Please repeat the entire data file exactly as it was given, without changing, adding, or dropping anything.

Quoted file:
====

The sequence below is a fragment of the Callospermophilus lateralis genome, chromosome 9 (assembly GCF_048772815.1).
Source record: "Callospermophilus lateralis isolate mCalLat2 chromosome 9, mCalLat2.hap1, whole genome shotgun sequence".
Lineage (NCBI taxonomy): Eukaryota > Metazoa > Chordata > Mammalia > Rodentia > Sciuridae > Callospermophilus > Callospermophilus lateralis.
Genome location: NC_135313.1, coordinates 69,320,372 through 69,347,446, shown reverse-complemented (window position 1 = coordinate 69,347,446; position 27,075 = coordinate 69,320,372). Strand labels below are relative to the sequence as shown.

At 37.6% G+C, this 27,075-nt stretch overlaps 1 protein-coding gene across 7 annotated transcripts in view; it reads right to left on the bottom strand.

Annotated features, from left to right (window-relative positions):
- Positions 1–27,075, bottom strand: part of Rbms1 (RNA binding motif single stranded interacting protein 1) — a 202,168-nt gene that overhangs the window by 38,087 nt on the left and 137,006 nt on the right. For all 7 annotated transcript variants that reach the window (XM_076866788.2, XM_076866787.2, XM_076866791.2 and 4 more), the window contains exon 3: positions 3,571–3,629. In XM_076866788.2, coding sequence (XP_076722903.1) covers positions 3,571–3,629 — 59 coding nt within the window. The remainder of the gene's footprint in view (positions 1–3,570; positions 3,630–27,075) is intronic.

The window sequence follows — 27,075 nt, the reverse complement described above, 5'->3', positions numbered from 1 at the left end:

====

The sequence below is a fragment of the Callospermophilus lateralis genome, chromosome 9 (assembly GCF_048772815.1).
Source record: "Callospermophilus lateralis isolate mCalLat2 chromosome 9, mCalLat2.hap1, whole genome shotgun sequence".
Lineage (NCBI taxonomy): Eukaryota > Metazoa > Chordata > Mammalia > Rodentia > Sciuridae > Callospermophilus > Callospermophilus lateralis.
Genome location: NC_135313.1, coordinates 69,320,372 through 69,347,446, shown reverse-complemented (window position 1 = coordinate 69,347,446; position 27,075 = coordinate 69,320,372). Strand labels below are relative to the sequence as shown.

At 37.6% G+C, this 27,075-nt stretch overlaps 1 protein-coding gene across 7 annotated transcripts in view; it reads right to left on the bottom strand.

Annotated features, from left to right (window-relative positions):
- Positions 1–27,075, bottom strand: part of Rbms1 (RNA binding motif single stranded interacting protein 1) — a 202,168-nt gene that overhangs the window by 38,087 nt on the left and 137,006 nt on the right. For all 7 annotated transcript variants that reach the window (XM_076866788.2, XM_076866787.2, XM_076866791.2 and 4 more), the window contains exon 3: positions 3,571–3,629. In XM_076866788.2, coding sequence (XP_076722903.1) covers positions 3,571–3,629 — 59 coding nt within the window. The remainder of the gene's footprint in view (positions 1–3,570; positions 3,630–27,075) is intronic.

The window sequence follows — 27,075 nt, the reverse complement described above, 5'->3', positions numbered from 1 at the left end: